Tuesday roundup: CPB promotes Theriault; NPR draws criticism for science-fair story

By Current Staff

Theriault

Theriault

• CPB has promoted Bruce Theriault, senior v.p. of radio, to serve as point person for journalism funding initiatives across all platforms, it announced Monday.  Theriault assumes the new position, senior v.p. of journalism and radio, Sept. 1. The change “will position CPB to best support stations and content producers as they strive to provide high-quality national, international, local and regional reporting that our citizens rely upon,” said CPB President Pat Harrison.

• NPR is in hot water for a science story about lionfish. A July 20 All Things Considered report focused on sixth-grader Lauren Arrington’s science-fair project on lionfish, which was cited in a research journal. The report failed to note that her research was based on a previously published study from a scientist with a connection to her father. That scientist, Zack Jud, wrote a Facebook post that attracted the attention of The Atlantic, which noted Arrington was “not being honest” and criticized outlets including NPR for neglecting Jud’s side of the story.

NPR’s Standards & Practices Editor Mark Memmott blogged about the incident. The story’s headline was changed, and a sentence was removed. In a follow-up blog post, NPR correspondent Alan Greenblatt defended Arrington, saying charges against her were “not just overblown but inaccurate” and that “she had in fact done original work.”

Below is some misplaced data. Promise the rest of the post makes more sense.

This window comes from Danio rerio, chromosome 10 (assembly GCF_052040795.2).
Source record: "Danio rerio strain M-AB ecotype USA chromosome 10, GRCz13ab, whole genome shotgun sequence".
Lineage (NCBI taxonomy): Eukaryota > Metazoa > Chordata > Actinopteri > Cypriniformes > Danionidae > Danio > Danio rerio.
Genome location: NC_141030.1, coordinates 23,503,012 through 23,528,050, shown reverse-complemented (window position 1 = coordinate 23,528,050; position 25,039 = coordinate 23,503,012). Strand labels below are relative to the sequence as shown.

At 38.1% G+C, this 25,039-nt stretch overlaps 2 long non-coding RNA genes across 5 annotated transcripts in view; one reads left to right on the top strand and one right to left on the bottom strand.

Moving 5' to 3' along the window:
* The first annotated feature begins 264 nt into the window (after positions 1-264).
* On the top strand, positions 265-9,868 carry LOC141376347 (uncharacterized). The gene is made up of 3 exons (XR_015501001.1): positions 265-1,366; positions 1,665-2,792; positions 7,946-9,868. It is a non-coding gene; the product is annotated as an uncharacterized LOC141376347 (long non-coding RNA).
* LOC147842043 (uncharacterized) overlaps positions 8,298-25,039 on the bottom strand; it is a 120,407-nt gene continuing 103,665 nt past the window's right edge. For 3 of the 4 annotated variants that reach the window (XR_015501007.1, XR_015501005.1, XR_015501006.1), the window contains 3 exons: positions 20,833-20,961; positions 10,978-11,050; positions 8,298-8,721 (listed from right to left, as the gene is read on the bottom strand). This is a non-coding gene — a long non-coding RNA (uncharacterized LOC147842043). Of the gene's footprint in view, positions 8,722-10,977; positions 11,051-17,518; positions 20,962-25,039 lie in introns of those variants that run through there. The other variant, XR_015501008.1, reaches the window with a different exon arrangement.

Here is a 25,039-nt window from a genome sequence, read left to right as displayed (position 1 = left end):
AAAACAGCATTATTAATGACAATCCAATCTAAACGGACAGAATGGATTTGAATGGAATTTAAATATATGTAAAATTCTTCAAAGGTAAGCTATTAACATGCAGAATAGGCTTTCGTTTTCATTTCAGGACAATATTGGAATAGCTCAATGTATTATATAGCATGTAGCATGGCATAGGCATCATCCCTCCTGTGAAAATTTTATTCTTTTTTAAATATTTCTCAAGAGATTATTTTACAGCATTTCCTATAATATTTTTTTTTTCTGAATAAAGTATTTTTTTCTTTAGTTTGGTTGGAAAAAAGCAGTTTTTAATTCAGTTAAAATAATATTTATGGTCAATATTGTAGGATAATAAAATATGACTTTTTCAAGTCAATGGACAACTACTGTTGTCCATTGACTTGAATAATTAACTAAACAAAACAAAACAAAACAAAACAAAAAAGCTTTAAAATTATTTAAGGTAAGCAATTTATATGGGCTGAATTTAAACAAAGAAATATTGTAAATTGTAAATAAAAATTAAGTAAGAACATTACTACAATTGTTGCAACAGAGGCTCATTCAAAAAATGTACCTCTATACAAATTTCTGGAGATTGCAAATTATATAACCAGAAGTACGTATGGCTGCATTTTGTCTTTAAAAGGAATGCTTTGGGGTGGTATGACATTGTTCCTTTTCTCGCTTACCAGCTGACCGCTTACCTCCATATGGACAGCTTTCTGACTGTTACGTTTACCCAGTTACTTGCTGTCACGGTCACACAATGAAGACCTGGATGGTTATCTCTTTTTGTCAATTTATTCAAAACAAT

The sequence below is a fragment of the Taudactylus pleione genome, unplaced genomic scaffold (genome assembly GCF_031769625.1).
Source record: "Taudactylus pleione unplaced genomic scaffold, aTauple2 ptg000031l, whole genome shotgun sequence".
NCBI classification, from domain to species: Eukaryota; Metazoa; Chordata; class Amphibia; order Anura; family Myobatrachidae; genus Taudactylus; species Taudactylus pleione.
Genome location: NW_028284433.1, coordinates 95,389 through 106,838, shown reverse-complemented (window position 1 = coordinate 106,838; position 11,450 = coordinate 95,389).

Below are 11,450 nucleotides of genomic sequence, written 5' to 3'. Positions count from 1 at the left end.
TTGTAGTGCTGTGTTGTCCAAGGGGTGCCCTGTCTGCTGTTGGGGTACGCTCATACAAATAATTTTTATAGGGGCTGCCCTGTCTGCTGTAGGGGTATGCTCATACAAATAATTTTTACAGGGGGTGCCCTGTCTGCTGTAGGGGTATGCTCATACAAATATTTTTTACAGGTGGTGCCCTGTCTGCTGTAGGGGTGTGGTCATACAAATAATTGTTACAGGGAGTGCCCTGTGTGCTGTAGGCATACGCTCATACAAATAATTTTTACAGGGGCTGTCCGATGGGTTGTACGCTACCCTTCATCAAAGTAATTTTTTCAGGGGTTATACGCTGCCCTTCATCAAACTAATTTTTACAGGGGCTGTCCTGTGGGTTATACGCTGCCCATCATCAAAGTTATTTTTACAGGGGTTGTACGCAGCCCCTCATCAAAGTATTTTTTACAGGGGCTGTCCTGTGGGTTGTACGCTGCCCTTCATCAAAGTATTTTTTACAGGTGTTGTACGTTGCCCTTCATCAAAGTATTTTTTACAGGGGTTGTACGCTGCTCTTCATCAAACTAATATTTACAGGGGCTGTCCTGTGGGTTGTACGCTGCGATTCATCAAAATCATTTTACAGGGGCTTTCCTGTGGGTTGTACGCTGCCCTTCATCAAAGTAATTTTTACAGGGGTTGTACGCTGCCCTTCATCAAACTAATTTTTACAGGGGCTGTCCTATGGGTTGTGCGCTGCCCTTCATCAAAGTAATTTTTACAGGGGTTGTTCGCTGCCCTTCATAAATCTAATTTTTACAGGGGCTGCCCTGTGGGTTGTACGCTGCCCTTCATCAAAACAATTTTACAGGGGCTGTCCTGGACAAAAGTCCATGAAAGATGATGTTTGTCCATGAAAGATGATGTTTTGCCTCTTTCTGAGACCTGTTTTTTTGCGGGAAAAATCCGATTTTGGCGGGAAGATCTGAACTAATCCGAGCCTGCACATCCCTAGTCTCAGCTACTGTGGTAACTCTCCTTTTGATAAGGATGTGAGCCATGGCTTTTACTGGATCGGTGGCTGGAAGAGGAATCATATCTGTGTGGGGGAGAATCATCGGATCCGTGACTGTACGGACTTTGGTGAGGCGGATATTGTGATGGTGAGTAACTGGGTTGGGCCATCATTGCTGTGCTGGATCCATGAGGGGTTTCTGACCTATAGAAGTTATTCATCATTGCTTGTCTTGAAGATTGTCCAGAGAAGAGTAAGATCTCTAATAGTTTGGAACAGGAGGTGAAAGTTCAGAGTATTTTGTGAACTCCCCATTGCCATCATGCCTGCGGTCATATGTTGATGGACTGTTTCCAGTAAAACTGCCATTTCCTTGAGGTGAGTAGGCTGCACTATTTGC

• WGBH’s American Experience has launched its first crowdfunding campaign for the First Days Story Project, a followup to the show’s documentary “Last Days in Vietnam.” The Indiegogo campaign aims to raise $132,000 by Sept. 3 to capture stories from Vietnamese-Americans, with the help of StoryCorps. The project will aim to preserve 100 audio stories in the Library of Congress.

• New NPR CEO Jarl Mohn appeared on the network’s Tell Me More Monday. Host Michel Martin, who will stay on at NPR when her show ends Aug. 1, interviewed Mohn about his plans for NPR and how he intends to increase diversity at the network.

• After weathering a nearly station-ending financial crisis, the CEO of KCPW-FM in Salt Lake City announced earlier this month that he will step down. According to the Salt Lake City Tribune, Sweeney had already cut his salary from $96,000 to $50,000, but he felt stepping aside would give the station a better shot of succeeding. Lingering debt from purchasing its license has put KCPW in financial peril and led the station to drop its NPR affiliation in 2013, which reduced donations to the station as well.

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